If liquid water exists on the surface of Mars, it is most likely in the form of a briny mixture with magnesium chlorate salts, according to new experiments based on discoveries previously made by NASA's Phoenix and Viking landers, as well as the Curiosity rover.
Scientists at the Department of Earth and Space Sciences at the University of Washington, Seattle, studied mixtures of water with salts known to exist on Mars, to figure out which were most likely to be liquid on Mars' surface. The experiments compared the vapor pressure and water-absorbing ability of the salt solutions. The results suggest that water mixed with magnesium chlorate would be less likely to evaporate or freeze on Mars compared with water mixed with sodium or potassium chlorate. The findings were presented in the September 2018 issue of Earth and Planetary Science Letters.
Gases, liquids and solids
The 'triple point' of a substance is the temperature and pressure at which it can co-exist in all three phases: gas, liquid and solid. For water, the triple point is found at 0.01 degrees Celsius (32 degrees Fahrenheit) and 6.12 millibar, or 0.6 percent of the atmospheric pressure at the Earth's surface. In other words, one might imagine a bucket of water at the triple point, where the water exists as ice floating on a layer of liquid water, with water vapor just above the ice that has sublimated or evaporated from it. The vapor that is in contact with the ice exerts a pressure on the ice, which we call the vapor pressure.
Although in some equatorial regions on Mars optimum conditions can be just below the triple point of water, for the rest of the planet the temperatures are usually well below the triple point. When the atmospheric pressure is lower than a liquid's vapor pressure, the liquid evaporates. Pure water would rapidly evaporate under the thin Martian atmosphere, which is approximately 1 percent that of the Earth. Salt solutions, however, do not evaporate or freeze as easily, and therefore would be more likely to remain liquid on Mars.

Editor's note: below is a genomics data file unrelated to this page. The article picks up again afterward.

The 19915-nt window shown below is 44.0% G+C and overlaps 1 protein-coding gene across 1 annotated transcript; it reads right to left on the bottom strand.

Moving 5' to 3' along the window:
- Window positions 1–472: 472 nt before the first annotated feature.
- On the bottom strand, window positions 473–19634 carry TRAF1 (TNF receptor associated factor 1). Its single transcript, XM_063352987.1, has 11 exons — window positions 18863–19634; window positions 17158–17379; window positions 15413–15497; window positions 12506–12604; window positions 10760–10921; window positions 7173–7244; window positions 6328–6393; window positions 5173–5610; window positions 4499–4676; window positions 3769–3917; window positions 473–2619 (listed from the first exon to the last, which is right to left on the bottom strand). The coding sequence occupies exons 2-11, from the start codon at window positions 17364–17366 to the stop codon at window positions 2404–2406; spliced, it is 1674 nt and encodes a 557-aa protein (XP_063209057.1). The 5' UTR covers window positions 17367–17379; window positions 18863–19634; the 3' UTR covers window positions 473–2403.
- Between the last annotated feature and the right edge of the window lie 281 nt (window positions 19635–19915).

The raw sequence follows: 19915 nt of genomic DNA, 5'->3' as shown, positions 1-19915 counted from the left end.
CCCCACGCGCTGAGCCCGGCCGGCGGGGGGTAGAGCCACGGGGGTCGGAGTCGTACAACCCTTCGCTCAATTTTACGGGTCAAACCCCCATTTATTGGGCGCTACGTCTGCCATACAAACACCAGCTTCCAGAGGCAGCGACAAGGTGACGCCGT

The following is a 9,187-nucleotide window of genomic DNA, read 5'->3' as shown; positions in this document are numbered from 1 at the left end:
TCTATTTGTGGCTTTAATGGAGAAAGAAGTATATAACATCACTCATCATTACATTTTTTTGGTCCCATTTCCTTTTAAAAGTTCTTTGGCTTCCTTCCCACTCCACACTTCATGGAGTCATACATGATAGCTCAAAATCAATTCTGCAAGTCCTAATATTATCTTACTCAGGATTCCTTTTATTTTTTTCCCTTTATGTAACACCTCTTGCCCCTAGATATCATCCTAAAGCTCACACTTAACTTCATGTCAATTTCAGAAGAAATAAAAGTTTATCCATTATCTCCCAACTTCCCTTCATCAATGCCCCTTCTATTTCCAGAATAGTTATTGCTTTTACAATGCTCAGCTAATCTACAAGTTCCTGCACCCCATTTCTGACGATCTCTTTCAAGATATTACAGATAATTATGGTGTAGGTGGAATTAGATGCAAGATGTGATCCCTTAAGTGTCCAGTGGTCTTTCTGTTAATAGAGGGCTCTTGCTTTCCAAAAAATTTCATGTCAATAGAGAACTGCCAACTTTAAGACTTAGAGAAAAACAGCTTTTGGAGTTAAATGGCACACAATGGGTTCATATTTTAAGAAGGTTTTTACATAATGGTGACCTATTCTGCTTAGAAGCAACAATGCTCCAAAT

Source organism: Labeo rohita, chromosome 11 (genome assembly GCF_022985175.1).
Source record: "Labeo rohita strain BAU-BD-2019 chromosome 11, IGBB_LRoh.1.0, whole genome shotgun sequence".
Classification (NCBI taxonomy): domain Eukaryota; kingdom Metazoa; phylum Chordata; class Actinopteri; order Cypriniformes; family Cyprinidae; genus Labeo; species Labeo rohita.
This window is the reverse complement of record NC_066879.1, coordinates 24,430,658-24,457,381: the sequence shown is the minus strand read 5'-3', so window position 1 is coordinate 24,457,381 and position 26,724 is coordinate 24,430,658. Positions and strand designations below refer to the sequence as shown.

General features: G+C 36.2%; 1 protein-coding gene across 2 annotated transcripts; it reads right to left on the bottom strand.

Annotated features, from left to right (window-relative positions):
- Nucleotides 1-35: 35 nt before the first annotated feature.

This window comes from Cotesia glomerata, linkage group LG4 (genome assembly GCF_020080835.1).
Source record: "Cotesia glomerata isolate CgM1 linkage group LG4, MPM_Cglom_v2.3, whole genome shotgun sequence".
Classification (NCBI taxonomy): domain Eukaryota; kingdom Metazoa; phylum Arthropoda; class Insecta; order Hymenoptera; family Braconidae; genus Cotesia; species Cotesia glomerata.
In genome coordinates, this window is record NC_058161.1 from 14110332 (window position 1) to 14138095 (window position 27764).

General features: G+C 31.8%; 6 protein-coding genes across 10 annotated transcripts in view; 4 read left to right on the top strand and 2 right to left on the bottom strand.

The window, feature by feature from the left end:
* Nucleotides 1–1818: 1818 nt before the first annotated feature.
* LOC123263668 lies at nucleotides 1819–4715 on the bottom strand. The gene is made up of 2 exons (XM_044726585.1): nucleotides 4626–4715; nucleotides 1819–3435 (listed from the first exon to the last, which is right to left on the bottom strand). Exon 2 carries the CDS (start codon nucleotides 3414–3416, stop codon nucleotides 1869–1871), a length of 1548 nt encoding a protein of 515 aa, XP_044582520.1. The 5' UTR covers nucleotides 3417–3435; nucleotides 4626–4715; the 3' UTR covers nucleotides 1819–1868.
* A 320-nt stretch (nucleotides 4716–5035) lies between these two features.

Understanding which combinations of salt and water are most likely to stay liquid could help tell us where to look for evidence of liquid water, and therefore possibly life, on the red planet.
Salt solutions are hygroscopic, which means that they are good at absorbing water. Certain salts may be able to absorb even small amounts of water available on Mars. Many different kinds of salts are found on Mars, such as chlorides, sulfates, chlorates, and perchlorates. These can be found all over the Martian surface, according to data from various lander and rover missions.
In 2008, the Phoenix lander's Thermal Evolved Gas Analyzer (TEGA), which was part of its on-board Wet Chemistry Lab, found perchlorates in soil samples from Mars' north polar region, at concentrations of 0.4–0.6 percent. This encouraged scientists to re-analyze data from soil samples from the Viking lander missions, which took place in the 1970s.
The new analysis suggested that the soil found at Chryse and Utopia Planitiae by the Viking landers contained perchlorates at a concentration less than or equal to 0.1 percent. Then, in 2013, the Curiosity rover's Sample Analysis at Mars (SAM) instrument found calcium perchlorate in soil samples from Rocknest, which is a spot within Gale Crater.